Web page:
The venomous dragon.
The Komodo dragon is the largest lizard in the world, they can grow to a maximum length of 3 m (10 ft). This dragon is a monitor lizard found in some Indonesian islands. Due to their size and notoriety, these vicious predators became ecotourist attractions which helped raise more awareness of these endangered species.
For a long time, scientists thought that Komodo dragons kill their prey via blood poisoning caused by the multiple strains of bacteria in their saliva. This proved to be a fairy tale, researchers discovered that these reptiles possess a venomous bite: they found venom glands in the animals’ lower jaws. These glands release a nasty cocktail that lowers blood pressure, causes blood clotting, muscle paralysis, and tissue damage with excruciating pain. Even large animals like buffalos don’t stand a chance.
Which animal uses insulin as a weapon?
Cone snails are one of the deadliest animals in the world. These animals use their venomous tooth as a harpoon-like structure for predation. When the snail detects a nearby prey, it extends the hollow and barbed tooth with a powerful muscular contraction and loads the victim with venom from its glands.
Some cone snails release an insulin cloud into the water when an unsuspecting prey swims past. The insulin gets into the bloodstream through the gills, bringing the fish into a hypoglycemic shock. These creatures are the only animals in the world – other than humans – that have been recorded to use insulin as a weapon.
What is a Gila monster?
The Gila monster is one of only a handful of venomous lizards in the world. These creatures have short legs, chunky bodies, and strong, fat tails which serve as a storage-locker – they can survive for years on the stored fat in their tails. Despite beliefs, these reptiles don’t spit venoms or kill humans with their breaths. Their bite is painful which rarely causes death.
The scales on the body do not overlap and contain little pearl-shaped bones. Their salivary glands – which produce venom – are located in their lower jaw. Due to their slowness and bad eyesight, they need to sneak up on prey and bite them before they get away. These stocky creatures feed on eggs, birds, insects, and rodents.
Which animals are immune to venom?
The scorpion’s sting, the rattlesnake’s bite, and the spider’s deadly kiss. We spend a lot of time standing in fear of the world’s most venomous creatures. But numerous mammals and birds have developed resistance to venom and many reptiles are either resistant to their own venom or prey on venomous snakes.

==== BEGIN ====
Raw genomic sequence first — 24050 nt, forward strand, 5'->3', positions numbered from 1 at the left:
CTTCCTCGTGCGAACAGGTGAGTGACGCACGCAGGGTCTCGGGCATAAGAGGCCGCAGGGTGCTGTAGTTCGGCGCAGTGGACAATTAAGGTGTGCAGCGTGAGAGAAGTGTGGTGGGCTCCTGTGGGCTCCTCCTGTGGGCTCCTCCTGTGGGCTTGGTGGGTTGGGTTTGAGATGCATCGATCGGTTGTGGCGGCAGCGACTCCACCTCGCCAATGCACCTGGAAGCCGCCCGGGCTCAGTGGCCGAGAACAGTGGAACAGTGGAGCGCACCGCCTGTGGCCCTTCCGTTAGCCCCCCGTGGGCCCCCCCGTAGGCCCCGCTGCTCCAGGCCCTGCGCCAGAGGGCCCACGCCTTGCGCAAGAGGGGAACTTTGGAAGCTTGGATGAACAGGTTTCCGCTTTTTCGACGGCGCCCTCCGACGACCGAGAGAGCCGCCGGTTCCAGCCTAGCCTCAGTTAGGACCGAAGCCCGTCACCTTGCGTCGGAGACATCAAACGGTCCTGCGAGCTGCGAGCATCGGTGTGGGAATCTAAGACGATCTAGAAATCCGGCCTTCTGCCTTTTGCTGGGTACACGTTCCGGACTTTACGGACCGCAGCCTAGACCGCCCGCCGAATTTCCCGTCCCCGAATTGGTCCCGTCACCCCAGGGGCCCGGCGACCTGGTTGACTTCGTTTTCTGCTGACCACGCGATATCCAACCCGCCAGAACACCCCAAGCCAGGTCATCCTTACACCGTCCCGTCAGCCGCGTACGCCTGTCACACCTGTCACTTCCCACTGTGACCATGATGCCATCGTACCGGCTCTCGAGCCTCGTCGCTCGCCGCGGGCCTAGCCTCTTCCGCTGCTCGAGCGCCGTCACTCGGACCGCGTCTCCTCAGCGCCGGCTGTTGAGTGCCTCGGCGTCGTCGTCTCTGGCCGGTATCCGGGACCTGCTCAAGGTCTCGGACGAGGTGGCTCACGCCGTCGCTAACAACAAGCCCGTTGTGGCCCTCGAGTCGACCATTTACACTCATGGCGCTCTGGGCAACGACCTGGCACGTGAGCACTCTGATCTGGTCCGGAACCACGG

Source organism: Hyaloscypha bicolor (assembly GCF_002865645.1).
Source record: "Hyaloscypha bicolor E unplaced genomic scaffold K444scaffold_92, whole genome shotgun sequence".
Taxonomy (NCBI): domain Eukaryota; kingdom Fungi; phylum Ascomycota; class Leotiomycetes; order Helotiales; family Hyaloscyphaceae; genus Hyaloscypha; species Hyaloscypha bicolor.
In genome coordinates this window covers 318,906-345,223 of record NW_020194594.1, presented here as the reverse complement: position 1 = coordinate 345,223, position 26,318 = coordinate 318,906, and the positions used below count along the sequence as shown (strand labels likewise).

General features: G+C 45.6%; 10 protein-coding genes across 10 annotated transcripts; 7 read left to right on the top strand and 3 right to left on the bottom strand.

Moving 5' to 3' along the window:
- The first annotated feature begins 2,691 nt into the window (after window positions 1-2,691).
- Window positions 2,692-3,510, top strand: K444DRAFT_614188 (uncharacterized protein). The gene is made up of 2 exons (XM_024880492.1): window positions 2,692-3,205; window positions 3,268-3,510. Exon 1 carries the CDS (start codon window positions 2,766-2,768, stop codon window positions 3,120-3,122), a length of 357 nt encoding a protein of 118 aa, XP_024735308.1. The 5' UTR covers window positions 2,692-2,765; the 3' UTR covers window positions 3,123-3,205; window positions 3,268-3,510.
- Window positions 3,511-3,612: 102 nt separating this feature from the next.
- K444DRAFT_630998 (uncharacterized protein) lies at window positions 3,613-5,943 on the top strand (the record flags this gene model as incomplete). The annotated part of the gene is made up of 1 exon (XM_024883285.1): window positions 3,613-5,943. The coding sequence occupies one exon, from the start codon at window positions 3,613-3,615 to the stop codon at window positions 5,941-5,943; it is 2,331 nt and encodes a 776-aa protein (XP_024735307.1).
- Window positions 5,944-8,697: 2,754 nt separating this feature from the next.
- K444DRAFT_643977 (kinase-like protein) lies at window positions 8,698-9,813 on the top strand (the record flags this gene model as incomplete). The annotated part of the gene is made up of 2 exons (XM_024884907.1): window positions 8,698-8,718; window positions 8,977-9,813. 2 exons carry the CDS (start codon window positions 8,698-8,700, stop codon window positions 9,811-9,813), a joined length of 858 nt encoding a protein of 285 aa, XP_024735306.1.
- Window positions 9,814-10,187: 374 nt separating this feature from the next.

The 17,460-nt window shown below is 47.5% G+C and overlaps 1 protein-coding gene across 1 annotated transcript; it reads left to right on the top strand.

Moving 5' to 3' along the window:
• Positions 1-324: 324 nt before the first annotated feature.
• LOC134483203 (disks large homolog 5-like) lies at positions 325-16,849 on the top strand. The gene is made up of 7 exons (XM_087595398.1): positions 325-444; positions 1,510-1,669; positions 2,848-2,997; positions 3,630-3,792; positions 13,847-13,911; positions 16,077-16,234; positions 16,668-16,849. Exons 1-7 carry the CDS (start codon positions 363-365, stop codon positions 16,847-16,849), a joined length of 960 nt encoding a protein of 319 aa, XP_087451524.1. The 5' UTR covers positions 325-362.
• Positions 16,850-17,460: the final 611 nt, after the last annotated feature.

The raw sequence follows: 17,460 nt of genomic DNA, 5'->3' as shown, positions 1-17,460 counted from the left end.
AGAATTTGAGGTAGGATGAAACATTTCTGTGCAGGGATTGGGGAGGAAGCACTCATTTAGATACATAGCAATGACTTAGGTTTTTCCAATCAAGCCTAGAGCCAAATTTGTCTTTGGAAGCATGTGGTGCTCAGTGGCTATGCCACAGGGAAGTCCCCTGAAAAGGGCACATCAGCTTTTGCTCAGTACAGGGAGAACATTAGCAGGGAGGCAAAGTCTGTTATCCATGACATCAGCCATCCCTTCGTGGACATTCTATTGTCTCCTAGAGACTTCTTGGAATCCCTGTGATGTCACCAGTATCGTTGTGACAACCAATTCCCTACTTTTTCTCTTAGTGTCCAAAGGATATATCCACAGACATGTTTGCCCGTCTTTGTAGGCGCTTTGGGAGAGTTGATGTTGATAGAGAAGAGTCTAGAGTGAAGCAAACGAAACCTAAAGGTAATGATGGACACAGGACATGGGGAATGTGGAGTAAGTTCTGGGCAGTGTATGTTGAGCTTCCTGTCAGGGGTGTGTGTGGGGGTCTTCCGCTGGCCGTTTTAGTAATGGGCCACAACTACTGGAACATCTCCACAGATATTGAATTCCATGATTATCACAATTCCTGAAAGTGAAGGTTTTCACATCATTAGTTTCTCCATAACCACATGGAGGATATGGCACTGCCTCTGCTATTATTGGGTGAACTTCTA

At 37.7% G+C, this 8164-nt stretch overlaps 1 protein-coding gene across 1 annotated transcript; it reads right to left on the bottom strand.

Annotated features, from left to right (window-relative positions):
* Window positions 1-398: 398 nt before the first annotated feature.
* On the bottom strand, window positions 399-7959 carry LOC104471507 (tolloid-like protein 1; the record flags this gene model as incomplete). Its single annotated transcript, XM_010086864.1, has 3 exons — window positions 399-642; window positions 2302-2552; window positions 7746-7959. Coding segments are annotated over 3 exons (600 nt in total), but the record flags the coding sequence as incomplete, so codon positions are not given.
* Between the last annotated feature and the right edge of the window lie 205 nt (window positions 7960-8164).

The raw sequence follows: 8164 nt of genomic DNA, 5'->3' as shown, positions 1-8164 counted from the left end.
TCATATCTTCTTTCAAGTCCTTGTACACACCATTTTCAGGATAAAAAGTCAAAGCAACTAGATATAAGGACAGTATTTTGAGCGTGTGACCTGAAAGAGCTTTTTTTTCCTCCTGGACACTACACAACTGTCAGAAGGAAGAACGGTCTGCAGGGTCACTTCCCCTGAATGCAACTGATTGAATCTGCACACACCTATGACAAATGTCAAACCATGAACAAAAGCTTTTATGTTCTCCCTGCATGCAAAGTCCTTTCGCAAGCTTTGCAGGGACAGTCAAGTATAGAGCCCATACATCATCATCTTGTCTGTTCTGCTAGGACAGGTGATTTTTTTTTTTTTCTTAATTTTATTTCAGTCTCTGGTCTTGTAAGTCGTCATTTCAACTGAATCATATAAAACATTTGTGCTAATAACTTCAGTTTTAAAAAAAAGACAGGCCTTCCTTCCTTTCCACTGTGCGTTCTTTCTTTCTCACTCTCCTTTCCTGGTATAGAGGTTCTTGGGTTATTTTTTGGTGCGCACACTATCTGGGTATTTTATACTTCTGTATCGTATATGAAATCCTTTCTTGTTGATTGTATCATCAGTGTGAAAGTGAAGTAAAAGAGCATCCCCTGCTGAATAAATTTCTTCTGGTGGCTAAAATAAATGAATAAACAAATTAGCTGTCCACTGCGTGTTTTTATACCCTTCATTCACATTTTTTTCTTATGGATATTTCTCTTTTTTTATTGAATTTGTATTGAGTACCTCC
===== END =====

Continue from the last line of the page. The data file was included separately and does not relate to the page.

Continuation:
In the animal kingdom, venom resistance is more common in those who eat venomous animals than the other way around. For example, the grasshopper mouse can shrug off the paralyzing venom of scorpions and centipedes. Meerkats, mongooses, skunks, and hedgehogs can neutralize venoms. Honey badgers develop their immunity over their lifetime after numerous injections of venom from bees, scorpions, and snakes.
Only a few people know that opossums’ immune systems are so strong that they can cope with any snake venom. This is due to a toxin-neutralizing protein in its body, which can locate and neutralize deadly toxins in the body. The most surprising thing about this ability is that it can neutralize snake venoms that the animal would never normally encounter – like the venom of the water snake. Scientists believe this may hold the key to developing a universal antivenom.
Pick your poison: The venom's healing touch.
The healing potentials in poisons are being researched by many scientists around the world, as certain animal toxins have healing powers and can cure many illnesses.
In the 1960s, a doctor realized that the venom of the Malayan moccasin may be suitable for preventing deep-vein thrombosis. Some scorpions that deploy toxins are becoming more and more important in the fight against cardiovascular disease, diabetes, and cancer. Bee stings have some benefits as well as the toxins in their venom (melittin) have anti-inflammatory properties and may help in our immune system. Some studies show, that it may prevent HIV. Researchers have developed a painkiller from cone snail venom that is 1000 times more powerful than morphine. A Komodo dragon-inspired synthetic peptide DRGN-1 is effective in killing drug-resistant bacterial strains.